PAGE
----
newb to the boob — The Bump
Breastfeeding

newb to the boob

Hello ladies!

I stumbled upon this board and got super excited! A little background... I just turned 25 and have a 5 yo DD who will be 6 in April. I am due May 13th. DH and I have been together since 2010, and married since 2013. This is our first together. With DD, I was 19 yo when I had her, and had very little support concerning BF. She never latched properly and I didn't have the resources or any mild knowledge of BF in general, and eventually gave up and FF. (I didn't even know pumping was an option!) This go around, I REALLY want to BF. My SIL has tried to inform me as much as she can, but she and her NB are still getting the hang of it as well. I was wondering what you guys have found most useful in your BF journey. Such as must have's, good to have's and the not needed's. I am really nervous and I want to exclusively BF without bottles, but I know DD and DH will want to feed the baby as well so I really am not sure what route to go here. my SIL is a SLAVE to her pump as well... every 2 hours regardless, she is pumping. It seems very time consuming to pump... but I just want to do what is best for my baby... Any help/advice is greatly appreciated! TIA!

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BabyFruit Ticker 

Re: newb to the boob

  • Congratulations! My LO never took to a bottle so I have fed him just straight from the source. My DH was initially a little disappointed from DS refusal of a bottle, he too wanted to feed LO, but later on he got to take a big part of his introduction to solids and still takes an active role in his solids meals.

    As far as preparing and staying comfortable while nursing. The Womanly Art of Breastfeeding is a nice resource and some hospitals may offer breastfeeding classes, through I ended up not taking one. Things that I consider essential are a nursing pillow, lanolin or nipple butter (to get through those first three weeks), some really good nursing bras and a nursing tank, nursing cover if you feel the need. For pumping you will probably want a hands free pumping bra and some breastfeeding friendly bottles.

    One thing that I didn't expect was how long I would be nursing him, especially during those evening cluster feedings. I would sit there, nursing him on and off, for hours. So when you sit down to nurse make sure you are comfortable. Empty your bladder beforehand, have a tall glass of water ans some snacks handy, have some entertainment too.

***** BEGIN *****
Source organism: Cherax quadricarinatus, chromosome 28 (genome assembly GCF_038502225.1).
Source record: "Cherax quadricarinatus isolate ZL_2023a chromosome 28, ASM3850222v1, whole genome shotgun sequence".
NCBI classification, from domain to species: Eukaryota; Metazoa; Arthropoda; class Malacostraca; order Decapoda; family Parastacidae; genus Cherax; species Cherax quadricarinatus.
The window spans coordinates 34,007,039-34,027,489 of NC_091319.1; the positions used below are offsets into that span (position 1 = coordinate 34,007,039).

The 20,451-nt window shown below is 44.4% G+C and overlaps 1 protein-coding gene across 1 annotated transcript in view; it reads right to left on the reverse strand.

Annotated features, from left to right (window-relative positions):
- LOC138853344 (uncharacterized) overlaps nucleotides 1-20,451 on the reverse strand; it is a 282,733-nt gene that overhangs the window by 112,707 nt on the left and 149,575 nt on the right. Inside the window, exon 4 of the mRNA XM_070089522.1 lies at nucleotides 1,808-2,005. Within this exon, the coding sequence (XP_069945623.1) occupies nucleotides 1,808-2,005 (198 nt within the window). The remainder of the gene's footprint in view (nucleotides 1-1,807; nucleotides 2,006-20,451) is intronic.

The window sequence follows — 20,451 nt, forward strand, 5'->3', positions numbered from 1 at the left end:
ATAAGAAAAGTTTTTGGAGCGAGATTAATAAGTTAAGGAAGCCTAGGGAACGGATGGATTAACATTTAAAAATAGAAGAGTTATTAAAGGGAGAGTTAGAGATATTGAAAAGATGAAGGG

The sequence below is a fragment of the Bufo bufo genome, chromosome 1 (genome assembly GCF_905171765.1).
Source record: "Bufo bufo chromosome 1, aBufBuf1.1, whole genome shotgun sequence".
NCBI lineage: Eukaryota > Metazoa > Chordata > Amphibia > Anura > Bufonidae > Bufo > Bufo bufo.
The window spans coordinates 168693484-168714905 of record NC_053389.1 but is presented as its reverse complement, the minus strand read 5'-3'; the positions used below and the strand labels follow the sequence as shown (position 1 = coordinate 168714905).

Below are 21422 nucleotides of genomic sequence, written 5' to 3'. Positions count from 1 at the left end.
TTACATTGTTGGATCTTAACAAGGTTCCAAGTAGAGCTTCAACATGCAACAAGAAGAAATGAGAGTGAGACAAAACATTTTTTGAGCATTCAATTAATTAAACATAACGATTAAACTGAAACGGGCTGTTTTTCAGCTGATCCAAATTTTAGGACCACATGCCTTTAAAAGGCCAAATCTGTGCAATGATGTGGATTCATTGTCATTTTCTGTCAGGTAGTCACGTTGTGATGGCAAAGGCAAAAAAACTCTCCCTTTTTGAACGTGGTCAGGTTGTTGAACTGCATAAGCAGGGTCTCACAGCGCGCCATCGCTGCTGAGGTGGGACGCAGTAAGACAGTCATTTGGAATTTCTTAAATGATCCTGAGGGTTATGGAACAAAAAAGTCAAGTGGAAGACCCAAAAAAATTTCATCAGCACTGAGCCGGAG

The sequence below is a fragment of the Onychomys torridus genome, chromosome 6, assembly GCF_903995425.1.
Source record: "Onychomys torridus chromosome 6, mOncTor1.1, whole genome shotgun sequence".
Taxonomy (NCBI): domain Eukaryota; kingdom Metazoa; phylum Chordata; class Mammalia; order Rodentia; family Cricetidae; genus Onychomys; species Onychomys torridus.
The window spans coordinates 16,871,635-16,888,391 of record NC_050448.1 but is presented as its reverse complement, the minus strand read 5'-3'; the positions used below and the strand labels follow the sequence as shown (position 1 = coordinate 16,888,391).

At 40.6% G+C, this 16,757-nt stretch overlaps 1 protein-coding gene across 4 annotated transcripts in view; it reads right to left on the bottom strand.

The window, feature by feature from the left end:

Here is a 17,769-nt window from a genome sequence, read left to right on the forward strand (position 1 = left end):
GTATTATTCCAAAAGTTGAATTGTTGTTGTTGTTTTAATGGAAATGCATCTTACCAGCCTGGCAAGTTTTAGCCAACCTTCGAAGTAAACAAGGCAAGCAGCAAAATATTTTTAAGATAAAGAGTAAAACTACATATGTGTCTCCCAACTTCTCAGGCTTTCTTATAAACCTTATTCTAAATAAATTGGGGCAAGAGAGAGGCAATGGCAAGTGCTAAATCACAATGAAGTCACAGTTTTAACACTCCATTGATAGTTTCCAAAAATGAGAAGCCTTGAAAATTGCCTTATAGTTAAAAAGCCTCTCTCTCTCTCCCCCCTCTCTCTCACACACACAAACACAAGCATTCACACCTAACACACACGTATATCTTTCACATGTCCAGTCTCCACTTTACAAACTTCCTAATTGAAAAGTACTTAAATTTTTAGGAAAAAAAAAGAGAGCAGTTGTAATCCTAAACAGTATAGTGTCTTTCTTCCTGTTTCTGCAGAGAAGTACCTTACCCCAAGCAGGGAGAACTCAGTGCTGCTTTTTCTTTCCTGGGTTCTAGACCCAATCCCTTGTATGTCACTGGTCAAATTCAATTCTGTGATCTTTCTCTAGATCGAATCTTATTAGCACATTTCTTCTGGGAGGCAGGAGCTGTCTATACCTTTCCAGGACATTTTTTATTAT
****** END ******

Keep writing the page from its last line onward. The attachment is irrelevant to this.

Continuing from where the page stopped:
Good luck mama!
    Baby Birthday Ticker Ticker
    SassFrassJeffreysmom24
  • Thanks! that sounds like amazing advice! :)

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    BabyFruit Ticker 

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  • I second the idea of taking a class at the hospital. I found it very helpful. Also, find out if the hospital where you'll deliver has lactation consultants on staff and make sure they visit you early. Also, I found the breast feeding support group at my hospital to be really helpful (and free). You can get advice from the lactation consultants and other moms and weigh your baby to reassure yourself they're gaining properly and do a weighed feed (weigh the baby, nurse, weigh again) to figure out how much your baby is consuming during a nursing session. Good luck. It's hard work but worth it.
    Lilypie Pregnancy tickers
  • I would be prepared with resources. Is there an IBCLC in your area? Also, find a BF support group. Even if you have no issues, it's really helpful and encouraging to meet with other BF-ing moms. You can search on La Leche League's website for a local meeting. I love my meetings!
  • I would also research and screen some LCs before your baby arrives so you have it in your back pocket in case you need one. Also check out La Leche League - free meetings and are also a great support. Breastfeeding USA is another great support group. The KellyMom website has been a fantastic resource.
    opheliainwaders
  • Take a class at your hospital and bring your DH.
    I'm not sure why your SIL is pumping every 2 hours and that is really not neccesary in most cases.